Text full multimedia monochrome

First time here?

Find out more about how The Lecture List works.

Coronavirus situation update

Our lecture organisers may or may not have had time to update their events with cancellation notices. Clearly social gatherings are to be avoided and that includes lectures. STAY AT HOME FOLKS, PLEASE.


Find out what you can do to keep The Lecture List online

The poisonous poet: arsenic and industrial revolution

Find out what links Darwin’s eczema and William Morris’ wallpaper in a fascinating scientific, cultural and political history of arsenic.

The 19th century was bathed in the most notorious of all poisons: arsenic. From wallpapers to cake decorations, from muslins to medicines, Victorian industry ensured that few lives were untouched by what came to be called ‘the verdant assassin’. Fortunately, this ubiquity also fuelled forensic science, organic chemistry and drug development. Join Andrew Meharg, author of Venomous earth, a new scientific, cultural and political history of arsenic, as he explains why Darwin took it for his eczema, Marx for his carbuncles and the Queen for her complexion. Andrew will also reveal how his work as an environmental toxicologist led him to discover that William Morris, the founding father of Britain’s green movement and the Arts and Crafts revival, made a fortune from mining and manufacturing ‘the perfect poison’, endangering his exclusive clientele in the process.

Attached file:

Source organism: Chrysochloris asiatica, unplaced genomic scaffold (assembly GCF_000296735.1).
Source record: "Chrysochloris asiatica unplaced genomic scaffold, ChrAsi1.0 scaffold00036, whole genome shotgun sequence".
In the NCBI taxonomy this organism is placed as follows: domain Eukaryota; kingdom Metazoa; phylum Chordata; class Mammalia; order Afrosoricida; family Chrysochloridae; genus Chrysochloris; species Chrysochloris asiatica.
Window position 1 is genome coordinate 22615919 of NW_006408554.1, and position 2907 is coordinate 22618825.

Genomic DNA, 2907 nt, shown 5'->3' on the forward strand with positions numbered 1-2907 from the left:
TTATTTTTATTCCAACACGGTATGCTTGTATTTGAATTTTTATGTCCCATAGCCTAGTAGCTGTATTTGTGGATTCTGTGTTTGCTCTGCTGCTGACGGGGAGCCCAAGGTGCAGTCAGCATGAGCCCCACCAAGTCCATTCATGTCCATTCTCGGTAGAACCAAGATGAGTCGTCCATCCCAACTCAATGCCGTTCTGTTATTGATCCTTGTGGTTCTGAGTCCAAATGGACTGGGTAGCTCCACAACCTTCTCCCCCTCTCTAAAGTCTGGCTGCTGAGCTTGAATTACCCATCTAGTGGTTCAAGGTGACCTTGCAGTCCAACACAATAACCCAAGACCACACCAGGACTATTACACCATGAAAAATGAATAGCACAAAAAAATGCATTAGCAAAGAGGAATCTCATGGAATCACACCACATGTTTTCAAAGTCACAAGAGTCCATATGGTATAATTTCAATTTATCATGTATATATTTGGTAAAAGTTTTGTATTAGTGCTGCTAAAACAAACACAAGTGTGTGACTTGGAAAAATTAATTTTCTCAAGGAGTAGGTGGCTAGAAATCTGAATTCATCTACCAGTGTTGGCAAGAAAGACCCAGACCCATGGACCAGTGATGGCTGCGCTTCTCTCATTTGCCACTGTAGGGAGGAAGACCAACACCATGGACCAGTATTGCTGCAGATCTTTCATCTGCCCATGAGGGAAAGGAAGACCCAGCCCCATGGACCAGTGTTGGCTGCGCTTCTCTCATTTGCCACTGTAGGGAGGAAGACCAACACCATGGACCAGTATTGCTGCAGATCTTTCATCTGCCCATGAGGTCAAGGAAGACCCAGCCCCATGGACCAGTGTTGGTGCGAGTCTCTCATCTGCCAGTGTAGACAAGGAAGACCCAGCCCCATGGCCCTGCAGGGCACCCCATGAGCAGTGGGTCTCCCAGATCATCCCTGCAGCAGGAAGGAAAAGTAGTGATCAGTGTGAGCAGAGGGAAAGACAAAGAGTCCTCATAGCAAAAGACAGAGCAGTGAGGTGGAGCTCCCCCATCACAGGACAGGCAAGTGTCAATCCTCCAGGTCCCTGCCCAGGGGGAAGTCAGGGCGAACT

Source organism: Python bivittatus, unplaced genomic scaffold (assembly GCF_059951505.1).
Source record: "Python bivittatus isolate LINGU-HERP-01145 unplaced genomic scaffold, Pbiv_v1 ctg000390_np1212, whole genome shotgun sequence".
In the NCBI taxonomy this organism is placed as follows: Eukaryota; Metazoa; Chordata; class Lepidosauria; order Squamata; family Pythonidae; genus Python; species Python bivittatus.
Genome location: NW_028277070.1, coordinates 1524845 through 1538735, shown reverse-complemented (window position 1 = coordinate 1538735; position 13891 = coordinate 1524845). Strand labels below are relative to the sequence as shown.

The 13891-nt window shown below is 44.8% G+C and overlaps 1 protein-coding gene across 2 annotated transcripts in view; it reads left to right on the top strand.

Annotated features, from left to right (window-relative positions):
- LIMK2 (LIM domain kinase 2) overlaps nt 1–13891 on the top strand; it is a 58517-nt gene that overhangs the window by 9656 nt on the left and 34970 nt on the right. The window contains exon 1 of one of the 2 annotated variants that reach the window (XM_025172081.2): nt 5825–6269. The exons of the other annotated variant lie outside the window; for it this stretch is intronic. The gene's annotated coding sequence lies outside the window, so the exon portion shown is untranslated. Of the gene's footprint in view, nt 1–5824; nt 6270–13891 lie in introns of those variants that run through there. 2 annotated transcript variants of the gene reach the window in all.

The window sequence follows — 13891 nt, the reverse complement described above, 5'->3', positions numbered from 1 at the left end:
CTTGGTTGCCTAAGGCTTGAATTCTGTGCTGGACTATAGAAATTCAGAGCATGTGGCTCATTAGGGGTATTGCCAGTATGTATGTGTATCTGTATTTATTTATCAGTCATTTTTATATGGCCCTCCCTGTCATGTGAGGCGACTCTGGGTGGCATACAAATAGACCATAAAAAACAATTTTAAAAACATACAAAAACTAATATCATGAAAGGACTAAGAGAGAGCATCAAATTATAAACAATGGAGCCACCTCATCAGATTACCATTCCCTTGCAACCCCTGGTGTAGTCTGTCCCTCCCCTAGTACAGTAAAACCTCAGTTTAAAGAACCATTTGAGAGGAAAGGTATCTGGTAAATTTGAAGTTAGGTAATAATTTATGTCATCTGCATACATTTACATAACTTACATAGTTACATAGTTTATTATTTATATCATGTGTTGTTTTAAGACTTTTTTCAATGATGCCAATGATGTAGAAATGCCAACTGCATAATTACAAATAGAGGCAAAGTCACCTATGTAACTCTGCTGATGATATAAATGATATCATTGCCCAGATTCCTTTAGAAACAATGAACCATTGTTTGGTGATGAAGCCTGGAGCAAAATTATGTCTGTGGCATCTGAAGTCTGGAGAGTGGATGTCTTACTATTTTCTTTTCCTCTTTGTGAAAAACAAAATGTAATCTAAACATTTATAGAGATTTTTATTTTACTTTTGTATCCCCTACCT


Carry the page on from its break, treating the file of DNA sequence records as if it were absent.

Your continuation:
Professor Andrew Meharg | talks


Date and Time:

3 February 2005 at 7:00 pm


2 hours



The Royal Institution of Great Britain
21 Albemarle Street
020 7409 2992

More at The Royal Institution of Great Britain...



£8, £5 for Ri Members and concessions

Available from:

www.rigb.org or Ri events, 020 7409 2992

Additional Information:

This event is in association with Macmillan.
Ticket price includes a glass of wine after the event and an opportunity to buy Andrew’s book Venomous earth: how arsenic caused the world’ s worst mass poisoning.

Register to tell a friend about this lecture.


If you would like to comment about this lecture, please register here.


Any ad revenue is entirely reinvested into the Lecture List's operating fund